By: Anick Jesdanun, AP Internet Writer
The e-mail messages sent by kidnappers of Wall Street Journal reporter Daniel Pearl carry clues about their origins, but tracking down their senders is far from simple.
On Tuesday, sources close to the investigation told The Associated Press that Karachi police had arrested three men believed to have sent two e-mails that included pictures of Pearl.
No information was available on how investigators may have tracked down the suspects.
E-mail messages are typically far from anonymous. All Internet traffic contains a numeric return address that can be used to narrow the origin to distinct Internet service providers or physical locations such as cybercafes.
It may even be possible to trace the origin to a specific computer.
“It’s a very, very good clue,” said Richard M. Smith, former chief technology officer at the
Privacy Foundation. “Using a computer to commit a crime increases the chances of being caught.”
But the trail could also run cold.
“If it’s really easy, they would have had them within a couple of hours,” said Jason Paroff, a
managing director at Kroll Information Security Group. “The reality is it’s not so easy.”
Pearl was abducted Jan. 23 in Karachi, Pakistan, after leaving for an appointment. Four days
later, the previously unknown National Movement for the Restoration of Pakistani Sovereignty sent e-mail claiming to be holding Pearl. Other messages followed.
The e-mail messages in question — two that included attached photos of Pearl and others later determined to be hoaxes — were traceable to service providers in Pakistan, according to security consultant Mark Seiden, who has seen the e-mails.
The authentic e-mails were sent using Hotmail accounts, which anyone can sign up for without proving their identity — and which can be accessed from anywhere using a Web browser.
Seiden said the senders did not try to mask their return addresses through anonymous remailing servers. Such Internet-based servers, which strip return addresses off e-mail, are often used by whistleblowers and human rights activists.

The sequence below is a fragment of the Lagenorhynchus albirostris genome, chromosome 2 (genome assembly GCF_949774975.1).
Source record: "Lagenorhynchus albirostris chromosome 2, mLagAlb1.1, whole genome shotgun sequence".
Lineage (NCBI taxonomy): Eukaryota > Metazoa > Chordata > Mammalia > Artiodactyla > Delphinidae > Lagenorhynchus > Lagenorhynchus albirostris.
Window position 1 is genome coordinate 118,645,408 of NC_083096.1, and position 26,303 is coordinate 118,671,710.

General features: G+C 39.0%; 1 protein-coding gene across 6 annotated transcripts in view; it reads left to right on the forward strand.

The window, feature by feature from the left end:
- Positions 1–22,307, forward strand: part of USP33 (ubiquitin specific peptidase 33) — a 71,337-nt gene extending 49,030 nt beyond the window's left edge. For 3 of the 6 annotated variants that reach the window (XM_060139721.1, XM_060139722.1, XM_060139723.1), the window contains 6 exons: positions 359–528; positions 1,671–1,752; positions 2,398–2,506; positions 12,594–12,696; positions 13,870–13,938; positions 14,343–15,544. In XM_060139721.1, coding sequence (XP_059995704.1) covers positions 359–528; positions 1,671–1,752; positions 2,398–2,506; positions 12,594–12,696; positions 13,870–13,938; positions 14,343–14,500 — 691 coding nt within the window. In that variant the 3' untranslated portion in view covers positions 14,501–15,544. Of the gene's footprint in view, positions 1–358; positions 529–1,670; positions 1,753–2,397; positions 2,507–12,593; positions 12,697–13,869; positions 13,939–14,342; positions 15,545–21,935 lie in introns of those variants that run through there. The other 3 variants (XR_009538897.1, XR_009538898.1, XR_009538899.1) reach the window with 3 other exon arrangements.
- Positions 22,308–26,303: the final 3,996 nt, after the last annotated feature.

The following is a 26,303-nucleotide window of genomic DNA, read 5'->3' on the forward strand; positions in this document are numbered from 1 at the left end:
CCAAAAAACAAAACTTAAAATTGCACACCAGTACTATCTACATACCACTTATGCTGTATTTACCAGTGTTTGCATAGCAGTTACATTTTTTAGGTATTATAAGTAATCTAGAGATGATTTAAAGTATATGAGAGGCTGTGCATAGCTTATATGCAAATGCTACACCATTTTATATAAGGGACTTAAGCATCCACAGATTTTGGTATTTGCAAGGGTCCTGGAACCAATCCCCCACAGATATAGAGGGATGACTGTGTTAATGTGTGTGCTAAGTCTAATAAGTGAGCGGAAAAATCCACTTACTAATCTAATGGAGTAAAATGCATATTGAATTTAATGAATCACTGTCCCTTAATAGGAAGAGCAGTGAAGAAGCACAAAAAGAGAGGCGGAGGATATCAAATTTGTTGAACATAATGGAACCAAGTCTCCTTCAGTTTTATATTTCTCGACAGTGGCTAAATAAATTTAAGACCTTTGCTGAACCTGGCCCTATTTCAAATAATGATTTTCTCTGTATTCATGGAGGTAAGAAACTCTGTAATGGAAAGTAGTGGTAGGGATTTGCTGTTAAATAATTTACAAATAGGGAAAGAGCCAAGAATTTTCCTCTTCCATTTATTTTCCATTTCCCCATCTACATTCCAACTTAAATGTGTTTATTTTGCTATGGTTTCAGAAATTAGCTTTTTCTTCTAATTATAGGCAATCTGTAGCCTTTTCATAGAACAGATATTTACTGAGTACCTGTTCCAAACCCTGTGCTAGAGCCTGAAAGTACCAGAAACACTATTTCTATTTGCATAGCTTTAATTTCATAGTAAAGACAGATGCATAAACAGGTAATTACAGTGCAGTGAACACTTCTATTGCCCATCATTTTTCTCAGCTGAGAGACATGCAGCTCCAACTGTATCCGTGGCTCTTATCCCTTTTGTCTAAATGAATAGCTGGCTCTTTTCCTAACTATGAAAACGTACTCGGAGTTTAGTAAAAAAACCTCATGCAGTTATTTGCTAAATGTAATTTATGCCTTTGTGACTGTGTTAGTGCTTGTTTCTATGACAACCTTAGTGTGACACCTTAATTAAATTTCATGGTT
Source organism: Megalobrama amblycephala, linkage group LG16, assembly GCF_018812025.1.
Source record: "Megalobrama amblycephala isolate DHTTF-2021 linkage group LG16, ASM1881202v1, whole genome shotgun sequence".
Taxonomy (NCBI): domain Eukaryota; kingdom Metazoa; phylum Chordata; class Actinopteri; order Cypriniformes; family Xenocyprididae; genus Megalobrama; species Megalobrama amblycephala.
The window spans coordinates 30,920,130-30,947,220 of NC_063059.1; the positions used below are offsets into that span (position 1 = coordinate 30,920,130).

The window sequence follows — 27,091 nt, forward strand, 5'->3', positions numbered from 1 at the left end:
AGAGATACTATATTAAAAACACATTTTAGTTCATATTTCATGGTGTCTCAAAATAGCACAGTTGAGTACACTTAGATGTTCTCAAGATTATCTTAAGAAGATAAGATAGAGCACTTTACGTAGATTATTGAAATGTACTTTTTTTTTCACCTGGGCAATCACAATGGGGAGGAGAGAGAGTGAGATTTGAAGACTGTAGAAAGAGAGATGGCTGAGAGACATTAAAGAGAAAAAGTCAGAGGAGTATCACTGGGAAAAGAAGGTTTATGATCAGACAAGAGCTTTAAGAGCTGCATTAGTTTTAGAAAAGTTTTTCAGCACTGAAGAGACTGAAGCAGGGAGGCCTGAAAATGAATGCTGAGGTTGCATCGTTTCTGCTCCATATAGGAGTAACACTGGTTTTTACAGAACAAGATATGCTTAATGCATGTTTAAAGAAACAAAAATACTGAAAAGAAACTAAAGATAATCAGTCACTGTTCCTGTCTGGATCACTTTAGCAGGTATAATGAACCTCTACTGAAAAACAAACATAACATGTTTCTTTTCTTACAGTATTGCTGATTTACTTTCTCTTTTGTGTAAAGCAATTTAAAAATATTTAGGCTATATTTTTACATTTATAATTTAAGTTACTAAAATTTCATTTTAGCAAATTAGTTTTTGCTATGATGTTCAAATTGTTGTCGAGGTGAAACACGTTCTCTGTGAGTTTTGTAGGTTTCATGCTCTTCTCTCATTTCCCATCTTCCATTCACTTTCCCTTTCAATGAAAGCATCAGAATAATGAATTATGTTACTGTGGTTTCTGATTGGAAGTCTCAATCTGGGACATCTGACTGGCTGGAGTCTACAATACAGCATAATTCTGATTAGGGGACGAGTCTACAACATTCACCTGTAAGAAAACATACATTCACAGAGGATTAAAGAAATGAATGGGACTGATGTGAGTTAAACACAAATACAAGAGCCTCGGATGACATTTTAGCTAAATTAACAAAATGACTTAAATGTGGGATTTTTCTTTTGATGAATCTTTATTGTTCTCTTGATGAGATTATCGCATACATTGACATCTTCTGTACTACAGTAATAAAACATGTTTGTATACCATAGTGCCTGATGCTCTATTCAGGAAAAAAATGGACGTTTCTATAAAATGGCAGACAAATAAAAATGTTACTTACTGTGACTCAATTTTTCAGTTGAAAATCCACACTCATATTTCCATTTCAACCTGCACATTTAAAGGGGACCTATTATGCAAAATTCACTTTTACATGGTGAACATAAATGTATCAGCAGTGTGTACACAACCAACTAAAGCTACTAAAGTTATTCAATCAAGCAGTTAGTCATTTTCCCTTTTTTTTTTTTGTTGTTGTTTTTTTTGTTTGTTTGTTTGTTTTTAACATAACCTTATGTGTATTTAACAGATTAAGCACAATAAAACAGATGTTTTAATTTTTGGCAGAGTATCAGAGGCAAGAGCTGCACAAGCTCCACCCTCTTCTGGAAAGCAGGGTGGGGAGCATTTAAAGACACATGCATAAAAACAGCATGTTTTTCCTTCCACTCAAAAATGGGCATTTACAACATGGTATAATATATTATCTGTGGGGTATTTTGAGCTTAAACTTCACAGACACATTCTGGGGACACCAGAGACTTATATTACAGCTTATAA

U.S. and Pakistani investigators have refused to discuss details of the cybersearch.
But in order to track down the messages’ origin, they would need the cooperation of the Internet service providers at the sending end. And they would hope that those providers maintain logs that detail who is connecting to their servers and from which computers.
Another complication: If the trail leads to a cybercafe, investigators’ fortune will depend on how well the business keeps records. Prepaid Internet cards — difficult to trace — are popular in Pakistan. So, of course, is cash.
And that means a potential dead end for investigators.
Although this may be the highest profile case in which kidnappers have used e-mail to make demands, international security experts say e-mail has been used before in abductions as well as extortion.
The Wall Street Journal has sent repeated return e-mails in the Pearl case to the address from which the authentic messages originated. It is not known whether the Journal‘s messages were opened.
Microsoft Corp., which runs the Hotmail service, has refused to comment on its cooperation in the investigation.